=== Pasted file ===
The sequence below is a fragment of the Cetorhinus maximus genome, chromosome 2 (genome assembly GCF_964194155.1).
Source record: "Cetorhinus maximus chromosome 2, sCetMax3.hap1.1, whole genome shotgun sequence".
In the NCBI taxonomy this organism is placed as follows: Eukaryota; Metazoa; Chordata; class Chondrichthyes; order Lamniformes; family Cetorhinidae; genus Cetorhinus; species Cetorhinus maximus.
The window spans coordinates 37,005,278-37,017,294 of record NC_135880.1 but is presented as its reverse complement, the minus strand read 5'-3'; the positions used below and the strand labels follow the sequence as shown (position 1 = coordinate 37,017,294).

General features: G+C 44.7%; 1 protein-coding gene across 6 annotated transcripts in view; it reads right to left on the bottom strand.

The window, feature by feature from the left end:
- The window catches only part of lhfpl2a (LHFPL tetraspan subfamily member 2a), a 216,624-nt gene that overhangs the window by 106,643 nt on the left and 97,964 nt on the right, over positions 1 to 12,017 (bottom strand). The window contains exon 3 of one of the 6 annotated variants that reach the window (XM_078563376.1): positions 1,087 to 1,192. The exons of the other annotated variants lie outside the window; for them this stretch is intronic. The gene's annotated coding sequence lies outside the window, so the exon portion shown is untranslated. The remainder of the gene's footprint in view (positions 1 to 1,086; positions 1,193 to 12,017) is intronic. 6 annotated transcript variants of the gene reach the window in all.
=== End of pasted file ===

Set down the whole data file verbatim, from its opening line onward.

The sequence below is a fragment of the Cetorhinus maximus genome, chromosome 2 (genome assembly GCF_964194155.1).
Source record: "Cetorhinus maximus chromosome 2, sCetMax3.hap1.1, whole genome shotgun sequence".
In the NCBI taxonomy this organism is placed as follows: Eukaryota; Metazoa; Chordata; class Chondrichthyes; order Lamniformes; family Cetorhinidae; genus Cetorhinus; species Cetorhinus maximus.
The window spans coordinates 37,005,278-37,017,294 of record NC_135880.1 but is presented as its reverse complement, the minus strand read 5'-3'; the positions used below and the strand labels follow the sequence as shown (position 1 = coordinate 37,017,294).

General features: G+C 44.7%; 1 protein-coding gene across 6 annotated transcripts in view; it reads right to left on the bottom strand.

The window, feature by feature from the left end:
- The window catches only part of lhfpl2a (LHFPL tetraspan subfamily member 2a), a 216,624-nt gene that overhangs the window by 106,643 nt on the left and 97,964 nt on the right, over positions 1 to 12,017 (bottom strand). The window contains exon 3 of one of the 6 annotated variants that reach the window (XM_078563376.1): positions 1,087 to 1,192. The exons of the other annotated variants lie outside the window; for them this stretch is intronic. The gene's annotated coding sequence lies outside the window, so the exon portion shown is untranslated. The remainder of the gene's footprint in view (positions 1 to 1,086; positions 1,193 to 12,017) is intronic. 6 annotated transcript variants of the gene reach the window in all.